By 2020, the European Union (EU) aims to replace 80% of household electricity meters with smart meters. This is because smart meters are widely regarded as a key to reducing both energy consumption and emission levels. Along with smart meter technology, however, comes some challenges in protecting consumer’s data privacy. This blog describes these privacy concerns as well as a potential solution to address them.
The risk of leaking smart meter readings
With the help of machine learning and advanced data analytics, several load-monitoring techniques can deduce a customer’s activity patterns just from their electricity metering data. Imagine a situation where a third party gets hold of your metering data and, using data mining algorithms, and can detect your presence or absence and other household activities. Wouldn’t that be devastating?
While the simplest solution to avoid this type of risk lies in not sharing your metering data with anyone, including your utility provider, which is easier said than done. The utility provider requires your power consumption data for billing, data aggregation and for estimating other physical elements critical to the grid operation that may not be measurable using sensors.
This motivates us to solve the following business challenge:
How can metering data be shared securely for estimation purposes,
while preserving a customer’s privacy?
Cryptography to the rescue
In my master thesis work in collaboration with the Delft Center for Systems and Control (DCSC) and cybersecurity community at Delft University of Technology, I developed the open source algorithm Obfuscate(.) as a potential solution to this challenge. Obfuscate(.) is based on cryptographic masking where a raw plaintext dataset is transformed into a masked dataset through randomization. Computations are then performed on the masked data, and the results are later unmasked through de-randomization using a private key.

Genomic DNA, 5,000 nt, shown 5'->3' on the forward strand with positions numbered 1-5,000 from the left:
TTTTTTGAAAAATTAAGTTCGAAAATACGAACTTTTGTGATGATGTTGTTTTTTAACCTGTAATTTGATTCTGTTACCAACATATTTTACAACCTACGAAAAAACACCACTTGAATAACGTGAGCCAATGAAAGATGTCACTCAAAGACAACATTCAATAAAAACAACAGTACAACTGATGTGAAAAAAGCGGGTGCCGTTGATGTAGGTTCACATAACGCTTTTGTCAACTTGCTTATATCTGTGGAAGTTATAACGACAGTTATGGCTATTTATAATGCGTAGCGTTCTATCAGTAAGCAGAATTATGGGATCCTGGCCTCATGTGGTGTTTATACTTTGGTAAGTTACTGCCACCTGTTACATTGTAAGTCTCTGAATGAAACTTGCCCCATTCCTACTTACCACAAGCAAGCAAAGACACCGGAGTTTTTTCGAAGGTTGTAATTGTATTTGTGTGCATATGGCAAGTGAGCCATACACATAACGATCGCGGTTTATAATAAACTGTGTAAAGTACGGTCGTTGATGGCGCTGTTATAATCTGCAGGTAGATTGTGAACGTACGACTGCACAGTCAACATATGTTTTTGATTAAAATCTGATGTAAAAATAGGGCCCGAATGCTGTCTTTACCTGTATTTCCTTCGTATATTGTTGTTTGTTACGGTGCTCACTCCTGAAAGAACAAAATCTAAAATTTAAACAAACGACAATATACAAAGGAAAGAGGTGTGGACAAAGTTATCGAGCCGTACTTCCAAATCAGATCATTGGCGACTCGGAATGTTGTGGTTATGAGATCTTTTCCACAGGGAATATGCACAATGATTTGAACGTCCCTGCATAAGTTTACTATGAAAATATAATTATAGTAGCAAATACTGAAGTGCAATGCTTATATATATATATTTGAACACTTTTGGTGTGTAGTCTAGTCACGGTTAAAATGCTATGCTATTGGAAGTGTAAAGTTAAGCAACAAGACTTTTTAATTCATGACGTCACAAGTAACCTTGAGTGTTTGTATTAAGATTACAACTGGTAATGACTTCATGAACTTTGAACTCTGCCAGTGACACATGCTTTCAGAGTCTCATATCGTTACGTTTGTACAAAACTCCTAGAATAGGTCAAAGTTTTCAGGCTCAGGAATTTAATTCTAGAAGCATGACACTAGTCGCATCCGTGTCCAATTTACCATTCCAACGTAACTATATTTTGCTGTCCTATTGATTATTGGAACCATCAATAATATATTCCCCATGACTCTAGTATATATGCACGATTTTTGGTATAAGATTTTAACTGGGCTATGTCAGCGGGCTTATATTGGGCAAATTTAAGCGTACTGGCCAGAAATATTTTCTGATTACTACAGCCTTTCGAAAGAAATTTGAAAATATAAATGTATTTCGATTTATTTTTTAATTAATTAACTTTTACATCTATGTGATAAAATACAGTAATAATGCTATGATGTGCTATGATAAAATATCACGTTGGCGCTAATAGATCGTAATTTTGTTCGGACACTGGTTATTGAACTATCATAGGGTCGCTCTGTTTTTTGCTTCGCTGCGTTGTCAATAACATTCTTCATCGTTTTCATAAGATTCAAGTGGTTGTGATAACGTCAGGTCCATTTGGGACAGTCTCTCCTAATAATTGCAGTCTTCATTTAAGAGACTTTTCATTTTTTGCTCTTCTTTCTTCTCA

To get a basic understanding of how Obfuscate(.) works, imagine you hold two secret numbers (say 2 and 5). However, you have to share this data with a third party to calculate the sum. Rather than sharing the two numbers as plaintext, an algorithm generates a random key and masks it to randomized data (say 198.8 and 501.2). Next, the third party calculates the sum to be 700, and later de-randomizes the answer using the private key (100 in this case). As a result, it is practically impossible for an adversary to determine the actual numbers since there are infinite numbers of pairs that sum to 700. Then why not let users do the computation by themselves and share only the results? While this might work for the simple example mentioned above, the general consumer would need very large computational capabilities to estimate parameters in a complex power grid.
The essence of Obfuscate(.) lies in randomizing the data to prevent leakage of user’s metering data while still being able to accurately estimate the necessary parameters from this randomized dataset. What makes Obfuscate(.) stand out from a business perspective is that it is proven to be computationally efficient and practically scalable with every increase in the number of smart meters.
Currently, there are close to 200 million smart meters used in Europe, accounting for 72% of consumers. This number is expected to increase steadily in the coming years, which makes Obfuscate(.) increasingly viable as consumers would collectively save the total higher computation costs.
For more information on how Obfuscate(.) works, I invite you to read my journal paper, which was presented for the proceedings of Energy Informatics held September 26-27 this year in Salzburg, Austria. Of course, you can also contact me if you are interested in knowing more about the potential business case for Obfuscate(.) in the utilities sector.
Note: This blog is based on my master thesis work done in collaboration with the Delft Center for Systems and Control (DCSC) and Cyber Security community at Delft University of Technology, The Netherlands.
About this author
Lakshminarayanan, or Srinath to his colleagues, is a software developer in CGI’s utilities practice in the Netherlands, joining in November 2018. He also is the lead developer for CGI’s out-of-the-box blockchain solutions intellectual property. Srinath has a strong interest in blockchain and its opportunities for ...
Nice work Srinath, very interesting